7 Tips to Combat Anticipatory Anxiety
December 23, 2021
Have you ever felt so crippled by future thoughts that you couldn’t fall asleep at night or work at your optimum?
The future is uncertain so people often wonder what it holds, thinking and imagining about future scenarios in their heads. These are often shrouded in fear and worry which is what experts call as anticipatory anxiety. It happens in your head concerning different situations but it primarily centers on uncontrollable or unpredictable things.
It’s normal for these worries to come up but once they affect your daily life, that’s when it becomes anticipatory anxiety.
According to Healthline, it manifests every day from just a passing feeling of nervousness to a feeling of dread. Someone who experiences anticipatory anxiety would have troubles in managing emotions, would feel emotionally numb, would lose interest in hobbies, would be restless and jumpy, and would find it difficult to concentrate. It may also take a toll on one’s physical health like losing appetite, muscles becoming tense, and sleep being affected.
Worst-case scenarios don’t stop entering your head. You focus too much on these negative outcomes that make you feel frustrated and hopeless. You start to lose your appetite or you have trouble sleeping like how you used to.
If you can’t stop it, your present becomes terrible to live. You overanalyze and overgeneralize what is to happen in the future when there are so many possibilities and none of them is certain. Take a deep breath and try these steps to help you cope with anticipatory anxiety.
1. Take things one at a time.
Think about the future in manageable terms. If that is three hours to one day, take it as it is and focus on that. Breathe and focus one day at a time. Psychology Today cited an example featuring Paula who ran a half-marathon. At some point during her run, she felt like wanting to quit. As soon as this feeling of giving up entered her mind, she took the race one minute at a time. She reconsiders if she could continue running after every 60 seconds. It went on like that until she eventually finished the marathon and conquered her anxiety. This example shows us the ability of humans to build tolerance for worries if the future is broken down into what is manageable at the moment.
2. Shift from focusing on something small to something big accordingly.
If you’re overwhelmed with your big goal and find it too scary, focus on the small tasks. If you’re tired of the small tasks or bored with them, think about your big goal.
Think about the near, foreseeable future because you will get a picture of what lies ahead that is under your control. You have control over whatever you are feeling, thinking, or doing about now such as probably drinking water in the next five minutes or hitting the gym in 30 minutes. When you go farther, a certain future is more difficult to imagine. It becomes too “conceptual” to the point that you can’t stop worrying about it.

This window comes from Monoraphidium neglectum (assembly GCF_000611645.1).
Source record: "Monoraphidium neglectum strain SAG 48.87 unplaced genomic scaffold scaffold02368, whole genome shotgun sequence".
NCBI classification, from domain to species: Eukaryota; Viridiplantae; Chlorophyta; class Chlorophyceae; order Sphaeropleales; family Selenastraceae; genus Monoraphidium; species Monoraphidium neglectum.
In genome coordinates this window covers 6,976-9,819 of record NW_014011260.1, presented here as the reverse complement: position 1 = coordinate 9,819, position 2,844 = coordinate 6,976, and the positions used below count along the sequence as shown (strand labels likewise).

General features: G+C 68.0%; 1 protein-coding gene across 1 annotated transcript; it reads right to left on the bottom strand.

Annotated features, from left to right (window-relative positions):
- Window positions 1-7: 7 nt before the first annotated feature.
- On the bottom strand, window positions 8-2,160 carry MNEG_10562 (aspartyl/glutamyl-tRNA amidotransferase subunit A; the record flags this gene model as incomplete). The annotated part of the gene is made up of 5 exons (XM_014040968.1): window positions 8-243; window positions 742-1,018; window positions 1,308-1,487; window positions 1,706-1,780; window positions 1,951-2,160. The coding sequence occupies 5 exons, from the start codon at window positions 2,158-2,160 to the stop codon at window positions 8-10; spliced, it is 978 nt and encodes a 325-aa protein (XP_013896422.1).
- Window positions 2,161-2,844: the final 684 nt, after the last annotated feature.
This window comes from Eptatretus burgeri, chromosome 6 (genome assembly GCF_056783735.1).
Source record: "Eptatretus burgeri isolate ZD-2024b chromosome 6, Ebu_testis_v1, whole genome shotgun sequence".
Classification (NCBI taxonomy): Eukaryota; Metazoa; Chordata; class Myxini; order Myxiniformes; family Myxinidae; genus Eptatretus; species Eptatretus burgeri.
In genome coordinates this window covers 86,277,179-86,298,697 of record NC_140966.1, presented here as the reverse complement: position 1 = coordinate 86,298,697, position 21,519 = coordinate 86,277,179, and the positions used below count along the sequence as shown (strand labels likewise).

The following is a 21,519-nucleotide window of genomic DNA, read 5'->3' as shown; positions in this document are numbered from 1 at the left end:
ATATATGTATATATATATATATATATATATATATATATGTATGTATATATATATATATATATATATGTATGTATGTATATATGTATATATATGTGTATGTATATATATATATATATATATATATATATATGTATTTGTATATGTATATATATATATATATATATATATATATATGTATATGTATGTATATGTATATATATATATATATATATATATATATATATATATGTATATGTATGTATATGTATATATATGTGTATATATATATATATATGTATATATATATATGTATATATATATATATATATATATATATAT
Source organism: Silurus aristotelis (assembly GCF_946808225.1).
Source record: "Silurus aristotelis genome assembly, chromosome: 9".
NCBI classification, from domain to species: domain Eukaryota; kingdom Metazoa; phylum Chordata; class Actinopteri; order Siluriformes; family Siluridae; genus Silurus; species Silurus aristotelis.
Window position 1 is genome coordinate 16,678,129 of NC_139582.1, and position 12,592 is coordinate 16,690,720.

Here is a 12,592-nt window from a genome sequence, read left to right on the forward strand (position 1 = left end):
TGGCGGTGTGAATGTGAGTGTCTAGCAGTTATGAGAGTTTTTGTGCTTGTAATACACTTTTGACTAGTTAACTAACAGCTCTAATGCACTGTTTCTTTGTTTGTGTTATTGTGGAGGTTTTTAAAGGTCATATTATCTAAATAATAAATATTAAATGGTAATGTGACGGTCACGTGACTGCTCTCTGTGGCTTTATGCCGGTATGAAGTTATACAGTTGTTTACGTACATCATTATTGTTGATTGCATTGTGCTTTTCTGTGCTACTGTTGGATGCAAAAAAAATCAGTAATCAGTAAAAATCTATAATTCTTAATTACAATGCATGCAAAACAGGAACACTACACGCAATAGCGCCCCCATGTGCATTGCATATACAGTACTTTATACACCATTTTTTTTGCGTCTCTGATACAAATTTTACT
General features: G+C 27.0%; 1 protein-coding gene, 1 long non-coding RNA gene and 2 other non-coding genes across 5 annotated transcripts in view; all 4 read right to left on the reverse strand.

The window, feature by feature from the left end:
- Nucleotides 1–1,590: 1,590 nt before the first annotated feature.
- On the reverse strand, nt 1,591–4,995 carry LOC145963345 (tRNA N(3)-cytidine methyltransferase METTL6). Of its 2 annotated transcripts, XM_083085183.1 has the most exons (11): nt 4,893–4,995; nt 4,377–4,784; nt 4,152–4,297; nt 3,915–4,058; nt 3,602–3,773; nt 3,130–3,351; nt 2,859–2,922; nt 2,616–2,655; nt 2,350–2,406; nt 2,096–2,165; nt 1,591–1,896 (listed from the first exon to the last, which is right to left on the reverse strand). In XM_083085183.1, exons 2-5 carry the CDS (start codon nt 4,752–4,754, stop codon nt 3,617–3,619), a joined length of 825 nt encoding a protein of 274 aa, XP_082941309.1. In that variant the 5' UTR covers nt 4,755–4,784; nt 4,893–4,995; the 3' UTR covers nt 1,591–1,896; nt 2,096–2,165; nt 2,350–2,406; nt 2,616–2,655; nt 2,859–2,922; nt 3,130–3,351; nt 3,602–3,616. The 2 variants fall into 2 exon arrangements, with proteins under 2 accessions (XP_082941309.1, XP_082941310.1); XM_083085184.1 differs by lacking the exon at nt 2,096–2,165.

3. Do not focus on the symptoms, rather shift your focus on the signal.
Reframe your mindset and think differently about what you’re going through. Maybe you worrying about the future is giving you a signal that you should focus on new and important tasks. You may also look at your worry as a tool that helps you be energized and motivated in finishing your tasks. The worry may also help motivate you to give undivided attention to your future.
When you reframe your fears and worries, you slowly gain control over it and stop feeling that you can’t have power over it. Put your worries into perspective so that you may use its powerful energy in conquering the challenges that the future will bring.
4. Take care of your physical health.
Your physical health affects your emotional health. Make it a point to get enough rest, exercise, and eat properly. Having good physical wellness helps in managing symptoms of anxiety that includes anticipatory anxiety. Do not skip meals because it will just pull you down more. Do relaxation techniques so that you can get good quality sleep.
5. Double check how you talk to yourself.
Be kind to yourself and know that worrying is natural. But when the worries take over your life, advise yourself like you’d advise a friend: when you overthink and analyze things, it hinders your happiness at the present moment. Ask yourself honestly if what you’re worrying about is realistic and if yes, is it under your control? Do your best to focus on the present rather than thinking about future possibilities that aren’t certain. Thoughts come and go and accept the things that you could do at the moment.
Healthline suggests to offer yourself positive support and not a negative judgment. Kindness goes a long way, even towards yourself.
You may use the FlexiSpot height adjustable whiteboard standing desk to check your thoughts. Write everything down every time you think of a negative or positive thought so that you could get a bigger and clearer picture of the thoughts going on in your head.
6. Ground yourself.
Another thing Healthline suggests is to interrupt those anxious thoughts by reconnecting yourself to the present. Once these negative thoughts come, return back to the present by doing something physical such as snapping a rubber band against your wrist, stroking a grounding object, holding ice cubes, or maybe slapping your face.
7. Speak to a professional.
If the going gets tough, it’s time for you to get a professional involved. Yes, it’s helpful to have a positive support system in your family and social circle but they are not licensed, therapists. On top of that, they also have their own problems to deal with.
To better guide yourself through this anxiety, seek professional help. They would be able to officially diagnose you and provide the best treatment for your specific situation. If you’re wary about medication, then don’t worry because this is completely optional.
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